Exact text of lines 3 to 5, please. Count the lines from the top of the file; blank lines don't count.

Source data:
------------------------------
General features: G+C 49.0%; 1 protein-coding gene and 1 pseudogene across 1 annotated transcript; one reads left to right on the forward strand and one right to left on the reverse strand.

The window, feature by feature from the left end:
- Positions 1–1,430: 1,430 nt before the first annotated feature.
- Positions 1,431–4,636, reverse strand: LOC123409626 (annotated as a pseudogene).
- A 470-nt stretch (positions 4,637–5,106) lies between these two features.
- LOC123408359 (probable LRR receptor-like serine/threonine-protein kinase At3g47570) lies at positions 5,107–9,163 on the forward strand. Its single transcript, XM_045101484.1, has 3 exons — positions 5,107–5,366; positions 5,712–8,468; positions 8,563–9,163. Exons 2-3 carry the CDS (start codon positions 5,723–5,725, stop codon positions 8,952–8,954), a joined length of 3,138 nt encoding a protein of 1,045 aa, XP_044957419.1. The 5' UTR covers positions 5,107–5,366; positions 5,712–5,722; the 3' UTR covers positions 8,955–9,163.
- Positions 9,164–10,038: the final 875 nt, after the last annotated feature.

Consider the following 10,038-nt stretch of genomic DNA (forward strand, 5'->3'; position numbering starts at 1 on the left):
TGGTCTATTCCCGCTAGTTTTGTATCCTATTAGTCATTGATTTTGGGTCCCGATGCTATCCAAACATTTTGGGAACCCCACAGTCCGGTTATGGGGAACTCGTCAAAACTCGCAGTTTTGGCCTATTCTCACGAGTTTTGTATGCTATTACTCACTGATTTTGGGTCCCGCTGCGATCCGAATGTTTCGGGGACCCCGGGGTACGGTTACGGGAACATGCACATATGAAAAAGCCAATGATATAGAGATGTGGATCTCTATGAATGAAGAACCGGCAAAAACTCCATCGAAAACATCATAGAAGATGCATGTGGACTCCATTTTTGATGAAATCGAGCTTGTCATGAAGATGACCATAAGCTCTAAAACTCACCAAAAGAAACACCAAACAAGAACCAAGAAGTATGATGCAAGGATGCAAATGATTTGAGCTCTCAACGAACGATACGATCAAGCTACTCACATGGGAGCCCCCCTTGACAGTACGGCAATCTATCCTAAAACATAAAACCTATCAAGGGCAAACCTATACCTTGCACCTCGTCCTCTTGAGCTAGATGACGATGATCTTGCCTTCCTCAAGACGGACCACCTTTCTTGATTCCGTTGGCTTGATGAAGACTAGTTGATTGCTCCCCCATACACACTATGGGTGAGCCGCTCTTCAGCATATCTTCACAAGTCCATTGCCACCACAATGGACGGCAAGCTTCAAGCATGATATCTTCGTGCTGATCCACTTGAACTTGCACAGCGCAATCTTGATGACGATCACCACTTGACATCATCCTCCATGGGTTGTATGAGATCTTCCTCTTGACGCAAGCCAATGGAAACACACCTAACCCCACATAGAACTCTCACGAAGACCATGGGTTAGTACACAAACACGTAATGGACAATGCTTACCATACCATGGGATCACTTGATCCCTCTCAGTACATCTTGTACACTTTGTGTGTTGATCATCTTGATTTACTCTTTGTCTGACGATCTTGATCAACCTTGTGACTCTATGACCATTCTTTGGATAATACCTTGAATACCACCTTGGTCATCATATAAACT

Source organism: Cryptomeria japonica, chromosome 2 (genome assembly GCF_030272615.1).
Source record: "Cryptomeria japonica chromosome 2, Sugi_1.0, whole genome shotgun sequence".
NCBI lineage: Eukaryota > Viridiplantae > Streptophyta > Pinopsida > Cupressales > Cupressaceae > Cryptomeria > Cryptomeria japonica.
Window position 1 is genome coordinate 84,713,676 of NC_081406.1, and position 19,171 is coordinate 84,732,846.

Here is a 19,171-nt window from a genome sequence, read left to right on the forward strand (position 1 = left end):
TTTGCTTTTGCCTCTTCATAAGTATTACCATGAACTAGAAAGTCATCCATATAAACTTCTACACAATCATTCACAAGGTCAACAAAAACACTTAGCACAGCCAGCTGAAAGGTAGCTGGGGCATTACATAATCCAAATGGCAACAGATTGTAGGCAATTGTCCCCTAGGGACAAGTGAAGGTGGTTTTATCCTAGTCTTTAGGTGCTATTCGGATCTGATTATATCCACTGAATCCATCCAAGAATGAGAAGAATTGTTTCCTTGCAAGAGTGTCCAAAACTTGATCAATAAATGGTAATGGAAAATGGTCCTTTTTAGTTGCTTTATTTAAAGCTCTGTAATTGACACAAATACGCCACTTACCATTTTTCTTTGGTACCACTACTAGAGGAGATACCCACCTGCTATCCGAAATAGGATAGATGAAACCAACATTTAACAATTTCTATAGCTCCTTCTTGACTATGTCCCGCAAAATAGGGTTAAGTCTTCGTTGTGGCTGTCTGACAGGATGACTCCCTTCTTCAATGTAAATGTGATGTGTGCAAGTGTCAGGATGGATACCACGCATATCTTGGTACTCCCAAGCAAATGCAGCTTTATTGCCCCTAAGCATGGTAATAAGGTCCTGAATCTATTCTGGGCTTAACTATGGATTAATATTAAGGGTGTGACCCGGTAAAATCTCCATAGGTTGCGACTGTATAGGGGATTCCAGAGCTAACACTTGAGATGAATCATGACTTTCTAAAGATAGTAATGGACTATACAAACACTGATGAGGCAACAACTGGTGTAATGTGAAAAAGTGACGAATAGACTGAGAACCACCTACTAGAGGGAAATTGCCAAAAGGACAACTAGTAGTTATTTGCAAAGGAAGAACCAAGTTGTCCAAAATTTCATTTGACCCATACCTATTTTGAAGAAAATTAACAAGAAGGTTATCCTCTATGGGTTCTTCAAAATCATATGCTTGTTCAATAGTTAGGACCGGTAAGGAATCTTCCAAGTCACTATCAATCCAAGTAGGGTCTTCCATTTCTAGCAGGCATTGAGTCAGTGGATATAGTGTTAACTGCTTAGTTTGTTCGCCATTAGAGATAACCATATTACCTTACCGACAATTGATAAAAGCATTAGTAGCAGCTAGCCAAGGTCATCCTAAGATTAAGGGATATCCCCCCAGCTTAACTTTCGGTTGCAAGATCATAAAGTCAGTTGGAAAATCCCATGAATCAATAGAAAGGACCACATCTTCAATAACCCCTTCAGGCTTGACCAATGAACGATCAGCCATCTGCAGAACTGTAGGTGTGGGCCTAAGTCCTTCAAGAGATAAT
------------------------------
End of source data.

- Positions 1–1,430: 1,430 nt before the first annotated feature.
- Positions 1,431–4,636, reverse strand: LOC123409626 (annotated as a pseudogene).
- A 470-nt stretch (positions 4,637–5,106) lies between these two features.